GS often has woodwinds in their consignment shop, but no whistles today. What they did have was an M-Audio Delta 1010, for $115. Since this has a list price of $500 and a street price of something like $400, and since I'd been thinking about buying a Delta 44 for a street price of around $150, I snapped it up without thinking twice.

Next stop was Fry's. They did indeed have cheap MP3 players, at prices all the way down to $15, but the one I ended up with was an LG UP3 for $60. It has a sharp-as-a-tack little OLED display, 2GB of flash, plays OGG as well as the more usual formats, and lists Linux on the box under supported systems. When I got it home (getting a little out of order here) I was a little puzzled by the lack of a USB cable until I discovered the knob that slides out the connector that makes it into a USB stick. I was also puzzled by the fact that my box wasn't seeing it, until I traced the USB extension cable back and discovered that it wasn't connected. Duh. Only thing missing is FM, but I can live without that. Especially in these days of ubiquitous podcasts.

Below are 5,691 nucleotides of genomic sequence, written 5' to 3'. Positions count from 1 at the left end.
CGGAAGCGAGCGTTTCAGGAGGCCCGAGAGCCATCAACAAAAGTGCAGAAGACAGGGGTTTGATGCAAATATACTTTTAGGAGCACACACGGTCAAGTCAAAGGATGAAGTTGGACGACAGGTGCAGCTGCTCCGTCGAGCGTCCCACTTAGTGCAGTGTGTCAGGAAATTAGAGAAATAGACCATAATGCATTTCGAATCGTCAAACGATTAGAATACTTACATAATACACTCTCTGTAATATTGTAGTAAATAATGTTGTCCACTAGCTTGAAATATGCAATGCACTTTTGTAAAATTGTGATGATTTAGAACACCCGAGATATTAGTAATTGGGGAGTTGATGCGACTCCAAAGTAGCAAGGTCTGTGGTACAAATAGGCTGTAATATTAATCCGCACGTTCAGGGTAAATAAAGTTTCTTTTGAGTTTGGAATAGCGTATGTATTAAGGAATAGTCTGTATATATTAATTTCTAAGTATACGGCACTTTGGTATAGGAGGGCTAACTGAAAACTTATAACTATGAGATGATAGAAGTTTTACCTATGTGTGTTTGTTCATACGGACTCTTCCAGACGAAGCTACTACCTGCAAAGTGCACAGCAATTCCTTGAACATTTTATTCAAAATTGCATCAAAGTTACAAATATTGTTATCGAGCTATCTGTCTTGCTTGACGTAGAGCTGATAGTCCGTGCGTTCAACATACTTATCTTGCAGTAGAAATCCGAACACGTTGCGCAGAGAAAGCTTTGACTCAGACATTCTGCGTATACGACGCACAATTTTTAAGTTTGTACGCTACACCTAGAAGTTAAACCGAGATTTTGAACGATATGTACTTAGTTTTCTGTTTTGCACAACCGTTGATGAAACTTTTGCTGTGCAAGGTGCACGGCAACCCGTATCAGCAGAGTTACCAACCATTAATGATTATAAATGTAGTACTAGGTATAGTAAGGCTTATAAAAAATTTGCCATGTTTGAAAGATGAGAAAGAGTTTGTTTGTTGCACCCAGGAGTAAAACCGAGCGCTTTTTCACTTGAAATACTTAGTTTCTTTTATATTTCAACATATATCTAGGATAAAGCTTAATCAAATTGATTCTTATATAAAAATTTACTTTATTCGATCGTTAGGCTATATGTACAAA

The final stop was Starving Musician. They had whistles in C and D; but not A. I bought a cheap little Yamaha descant recorder instead -- I had one, but can't find it. Probably lent out to somebody's kid. For $8.25 I can afford another one.

So all-in-all it's been a pretty good day. Happy Bear.

mdlbear: (audacity)
Headphones to Shut Out the World - New York Times
PANASONIC RP-HC500 The pleasantly smushy-edged earcups on this new model do an excellent job of isolating your ears. That may be one reason the noise cancellation works so well; all but the highest frequencies are subtracted. Better still, the music reproduction is stellar, especially in the crisp, clean higher registers.

I waited to look up the prices for these products until after I’d tested them. So I was astonished to discover that you can find these online for $100. You get quality that’s nearly indistinguishable from the Boses — for a third the price.
The Panasonic phones look like the best of the lot for the price. Pogue seems to like headphones that sit on your ears instead of around them. I can't stand them, which eliminates his other low-cost favorite, the Audio-Technica ATH-ANC7.

Since there's air travel in my near future, ...